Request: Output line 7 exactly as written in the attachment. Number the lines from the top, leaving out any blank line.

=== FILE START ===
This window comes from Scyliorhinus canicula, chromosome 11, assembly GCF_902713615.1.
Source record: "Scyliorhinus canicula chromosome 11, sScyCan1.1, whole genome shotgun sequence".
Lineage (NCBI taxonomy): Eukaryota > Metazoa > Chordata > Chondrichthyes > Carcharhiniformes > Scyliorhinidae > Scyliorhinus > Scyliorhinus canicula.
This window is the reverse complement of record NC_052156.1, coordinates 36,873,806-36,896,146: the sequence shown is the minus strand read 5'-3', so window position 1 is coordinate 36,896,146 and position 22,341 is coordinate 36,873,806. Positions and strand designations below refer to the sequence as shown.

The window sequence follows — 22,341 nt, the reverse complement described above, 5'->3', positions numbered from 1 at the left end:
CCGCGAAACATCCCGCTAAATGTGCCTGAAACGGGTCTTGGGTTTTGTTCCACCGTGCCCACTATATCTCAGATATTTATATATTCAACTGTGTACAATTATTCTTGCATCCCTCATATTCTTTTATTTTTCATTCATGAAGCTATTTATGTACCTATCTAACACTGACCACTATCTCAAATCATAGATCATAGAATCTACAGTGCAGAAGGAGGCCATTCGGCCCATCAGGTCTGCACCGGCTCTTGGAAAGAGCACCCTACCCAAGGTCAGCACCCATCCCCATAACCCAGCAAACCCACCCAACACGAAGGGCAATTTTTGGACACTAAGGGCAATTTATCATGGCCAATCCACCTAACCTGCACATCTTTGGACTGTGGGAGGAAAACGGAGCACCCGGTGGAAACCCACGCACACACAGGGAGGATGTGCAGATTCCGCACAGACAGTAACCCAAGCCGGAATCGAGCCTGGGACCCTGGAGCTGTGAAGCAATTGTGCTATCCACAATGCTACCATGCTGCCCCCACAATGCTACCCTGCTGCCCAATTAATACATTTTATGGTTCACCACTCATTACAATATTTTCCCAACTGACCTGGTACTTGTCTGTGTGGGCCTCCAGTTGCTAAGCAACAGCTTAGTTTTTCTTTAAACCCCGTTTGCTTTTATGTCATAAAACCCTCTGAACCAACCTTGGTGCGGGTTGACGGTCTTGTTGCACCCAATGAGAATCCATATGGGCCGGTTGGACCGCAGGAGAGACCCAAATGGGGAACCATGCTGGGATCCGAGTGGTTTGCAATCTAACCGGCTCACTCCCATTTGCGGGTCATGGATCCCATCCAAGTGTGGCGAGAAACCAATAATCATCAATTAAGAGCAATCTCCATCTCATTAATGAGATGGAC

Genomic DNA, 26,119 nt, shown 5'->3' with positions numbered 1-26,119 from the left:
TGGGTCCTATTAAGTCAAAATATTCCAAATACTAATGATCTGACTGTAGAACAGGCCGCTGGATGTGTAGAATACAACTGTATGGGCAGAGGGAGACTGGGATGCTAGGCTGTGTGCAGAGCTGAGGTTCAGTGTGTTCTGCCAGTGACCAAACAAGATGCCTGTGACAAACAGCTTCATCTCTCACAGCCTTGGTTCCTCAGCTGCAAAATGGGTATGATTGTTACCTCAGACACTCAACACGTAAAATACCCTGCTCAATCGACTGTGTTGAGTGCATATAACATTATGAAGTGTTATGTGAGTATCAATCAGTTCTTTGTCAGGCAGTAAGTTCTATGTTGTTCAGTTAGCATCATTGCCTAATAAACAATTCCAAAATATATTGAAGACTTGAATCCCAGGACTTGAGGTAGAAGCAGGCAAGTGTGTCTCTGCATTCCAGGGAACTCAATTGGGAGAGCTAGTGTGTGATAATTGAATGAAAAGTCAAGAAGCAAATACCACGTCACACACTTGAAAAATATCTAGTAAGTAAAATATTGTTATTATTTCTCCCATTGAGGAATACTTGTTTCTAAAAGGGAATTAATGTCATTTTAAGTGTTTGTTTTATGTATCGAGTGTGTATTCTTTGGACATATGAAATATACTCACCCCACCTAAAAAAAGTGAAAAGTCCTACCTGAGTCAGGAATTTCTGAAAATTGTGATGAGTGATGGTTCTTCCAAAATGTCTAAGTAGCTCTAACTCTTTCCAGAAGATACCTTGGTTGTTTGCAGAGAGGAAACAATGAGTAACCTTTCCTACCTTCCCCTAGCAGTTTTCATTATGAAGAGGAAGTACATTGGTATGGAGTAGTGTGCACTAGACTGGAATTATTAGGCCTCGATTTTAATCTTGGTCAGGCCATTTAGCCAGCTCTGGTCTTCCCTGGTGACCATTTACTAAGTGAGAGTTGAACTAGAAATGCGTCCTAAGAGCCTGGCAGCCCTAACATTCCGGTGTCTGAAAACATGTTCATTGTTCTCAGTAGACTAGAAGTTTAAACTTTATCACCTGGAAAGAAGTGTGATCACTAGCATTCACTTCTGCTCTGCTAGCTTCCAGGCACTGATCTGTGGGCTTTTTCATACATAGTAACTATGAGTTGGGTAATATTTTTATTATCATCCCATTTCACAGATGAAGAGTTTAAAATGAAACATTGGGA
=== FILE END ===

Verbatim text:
Genomic DNA, 26,119 nt, shown 5'->3' with positions numbered 1-26,119 from the left: